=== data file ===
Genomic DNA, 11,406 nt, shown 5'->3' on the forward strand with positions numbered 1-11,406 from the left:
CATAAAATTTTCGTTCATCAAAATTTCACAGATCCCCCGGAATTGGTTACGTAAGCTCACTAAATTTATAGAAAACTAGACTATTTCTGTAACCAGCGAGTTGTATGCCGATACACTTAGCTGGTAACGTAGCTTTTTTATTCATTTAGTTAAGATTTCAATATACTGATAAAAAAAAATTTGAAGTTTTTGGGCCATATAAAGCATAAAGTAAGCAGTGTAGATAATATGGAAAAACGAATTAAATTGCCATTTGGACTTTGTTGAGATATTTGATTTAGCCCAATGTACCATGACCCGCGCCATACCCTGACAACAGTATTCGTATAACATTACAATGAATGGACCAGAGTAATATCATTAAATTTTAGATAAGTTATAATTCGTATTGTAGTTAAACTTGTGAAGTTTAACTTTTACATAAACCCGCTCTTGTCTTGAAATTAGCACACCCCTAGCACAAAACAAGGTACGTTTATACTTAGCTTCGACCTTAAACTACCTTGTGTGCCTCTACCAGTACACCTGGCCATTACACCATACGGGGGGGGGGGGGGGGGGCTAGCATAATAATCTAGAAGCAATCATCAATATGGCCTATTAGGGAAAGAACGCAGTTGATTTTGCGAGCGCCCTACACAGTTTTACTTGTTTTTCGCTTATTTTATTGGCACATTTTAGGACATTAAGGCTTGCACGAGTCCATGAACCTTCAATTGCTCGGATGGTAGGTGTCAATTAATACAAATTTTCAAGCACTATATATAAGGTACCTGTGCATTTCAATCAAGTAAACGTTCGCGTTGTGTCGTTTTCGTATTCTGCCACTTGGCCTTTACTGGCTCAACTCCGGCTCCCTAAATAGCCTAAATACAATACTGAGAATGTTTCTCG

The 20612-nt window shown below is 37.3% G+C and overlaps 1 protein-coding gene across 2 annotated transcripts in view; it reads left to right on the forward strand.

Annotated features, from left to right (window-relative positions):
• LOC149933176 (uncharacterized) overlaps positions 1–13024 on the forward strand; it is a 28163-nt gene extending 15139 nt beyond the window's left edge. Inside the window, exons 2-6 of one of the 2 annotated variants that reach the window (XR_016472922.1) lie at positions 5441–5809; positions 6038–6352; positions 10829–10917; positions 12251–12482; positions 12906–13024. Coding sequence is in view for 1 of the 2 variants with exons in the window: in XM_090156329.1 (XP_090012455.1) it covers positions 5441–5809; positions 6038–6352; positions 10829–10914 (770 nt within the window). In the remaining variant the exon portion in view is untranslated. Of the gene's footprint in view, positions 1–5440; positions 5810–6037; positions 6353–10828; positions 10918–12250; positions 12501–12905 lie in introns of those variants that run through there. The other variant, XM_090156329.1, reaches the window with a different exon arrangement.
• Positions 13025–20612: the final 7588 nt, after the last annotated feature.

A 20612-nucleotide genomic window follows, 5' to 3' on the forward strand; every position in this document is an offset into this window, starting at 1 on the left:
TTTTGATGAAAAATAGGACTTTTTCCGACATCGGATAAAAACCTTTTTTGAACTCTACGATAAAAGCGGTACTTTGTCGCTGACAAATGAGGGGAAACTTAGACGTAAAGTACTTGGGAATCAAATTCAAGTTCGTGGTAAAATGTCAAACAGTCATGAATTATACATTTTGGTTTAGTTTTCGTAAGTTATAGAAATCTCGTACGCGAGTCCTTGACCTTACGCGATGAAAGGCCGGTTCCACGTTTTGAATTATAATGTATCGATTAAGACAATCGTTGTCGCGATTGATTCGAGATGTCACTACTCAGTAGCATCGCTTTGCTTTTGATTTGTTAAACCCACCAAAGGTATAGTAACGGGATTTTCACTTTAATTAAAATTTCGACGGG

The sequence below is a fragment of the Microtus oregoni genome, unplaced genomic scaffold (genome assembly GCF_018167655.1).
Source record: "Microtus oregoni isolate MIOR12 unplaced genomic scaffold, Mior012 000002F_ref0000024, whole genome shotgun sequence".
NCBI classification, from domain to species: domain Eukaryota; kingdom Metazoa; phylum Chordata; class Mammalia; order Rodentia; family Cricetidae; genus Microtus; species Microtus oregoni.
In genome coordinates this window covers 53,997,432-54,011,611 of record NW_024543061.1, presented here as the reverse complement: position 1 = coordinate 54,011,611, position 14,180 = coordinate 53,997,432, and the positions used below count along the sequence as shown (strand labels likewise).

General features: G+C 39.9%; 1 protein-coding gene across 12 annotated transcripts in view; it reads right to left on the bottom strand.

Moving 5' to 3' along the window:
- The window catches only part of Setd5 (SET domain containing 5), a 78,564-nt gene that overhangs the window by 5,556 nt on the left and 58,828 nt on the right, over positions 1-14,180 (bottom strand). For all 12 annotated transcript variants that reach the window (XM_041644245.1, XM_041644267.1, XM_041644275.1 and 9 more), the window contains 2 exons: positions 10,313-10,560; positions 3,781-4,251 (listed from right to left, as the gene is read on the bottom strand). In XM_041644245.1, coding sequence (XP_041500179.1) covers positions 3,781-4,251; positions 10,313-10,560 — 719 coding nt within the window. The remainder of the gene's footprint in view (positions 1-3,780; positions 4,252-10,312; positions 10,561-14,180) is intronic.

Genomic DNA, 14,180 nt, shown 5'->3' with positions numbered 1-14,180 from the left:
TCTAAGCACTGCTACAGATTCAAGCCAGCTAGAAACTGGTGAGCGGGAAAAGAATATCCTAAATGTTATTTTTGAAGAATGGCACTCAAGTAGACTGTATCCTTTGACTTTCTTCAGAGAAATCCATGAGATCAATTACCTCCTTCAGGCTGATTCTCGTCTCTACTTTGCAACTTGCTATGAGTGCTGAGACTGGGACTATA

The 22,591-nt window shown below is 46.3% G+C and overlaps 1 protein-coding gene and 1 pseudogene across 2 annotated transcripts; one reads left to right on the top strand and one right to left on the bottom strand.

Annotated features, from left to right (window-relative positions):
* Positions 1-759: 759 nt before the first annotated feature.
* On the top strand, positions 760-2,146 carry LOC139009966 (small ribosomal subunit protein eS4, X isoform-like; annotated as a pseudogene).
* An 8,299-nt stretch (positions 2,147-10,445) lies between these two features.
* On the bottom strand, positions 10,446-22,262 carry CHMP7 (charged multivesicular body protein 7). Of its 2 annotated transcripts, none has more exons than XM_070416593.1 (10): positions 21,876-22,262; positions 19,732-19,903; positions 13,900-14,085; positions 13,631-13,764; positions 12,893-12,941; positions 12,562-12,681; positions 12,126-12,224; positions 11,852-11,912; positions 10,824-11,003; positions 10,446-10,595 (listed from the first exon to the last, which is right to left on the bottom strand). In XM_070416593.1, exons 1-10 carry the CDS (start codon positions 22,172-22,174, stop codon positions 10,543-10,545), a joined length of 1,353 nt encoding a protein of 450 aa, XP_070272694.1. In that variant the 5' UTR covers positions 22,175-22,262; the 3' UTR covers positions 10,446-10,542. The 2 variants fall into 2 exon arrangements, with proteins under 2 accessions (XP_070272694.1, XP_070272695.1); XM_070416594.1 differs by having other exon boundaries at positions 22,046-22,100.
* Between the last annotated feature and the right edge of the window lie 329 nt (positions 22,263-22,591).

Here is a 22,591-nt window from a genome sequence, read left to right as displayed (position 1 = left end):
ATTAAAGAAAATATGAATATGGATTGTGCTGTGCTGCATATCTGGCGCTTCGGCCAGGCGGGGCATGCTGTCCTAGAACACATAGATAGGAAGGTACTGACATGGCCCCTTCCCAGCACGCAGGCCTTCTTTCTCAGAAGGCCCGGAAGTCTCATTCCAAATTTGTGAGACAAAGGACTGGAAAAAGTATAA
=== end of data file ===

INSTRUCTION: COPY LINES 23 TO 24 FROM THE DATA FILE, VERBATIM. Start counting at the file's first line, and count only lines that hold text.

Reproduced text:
* On the bottom strand, positions 10,446-22,262 carry CHMP7 (charged multivesicular body protein 7). Of its 2 annotated transcripts, none has more exons than XM_070416593.1 (10): positions 21,876-22,262; positions 19,732-19,903; positions 13,900-14,085; positions 13,631-13,764; positions 12,893-12,941; positions 12,562-12,681; positions 12,126-12,224; positions 11,852-11,912; positions 10,824-11,003; positions 10,446-10,595 (listed from the first exon to the last, which is right to left on the bottom strand). In XM_070416593.1, exons 1-10 carry the CDS (start codon positions 22,172-22,174, stop codon positions 10,543-10,545), a joined length of 1,353 nt encoding a protein of 450 aa, XP_070272694.1. In that variant the 5' UTR covers positions 22,175-22,262; the 3' UTR covers positions 10,446-10,542. The 2 variants fall into 2 exon arrangements, with proteins under 2 accessions (XP_070272694.1, XP_070272695.1); XM_070416594.1 differs by having other exon boundaries at positions 22,046-22,100.
* Between the last annotated feature and the right edge of the window lie 329 nt (positions 22,263-22,591).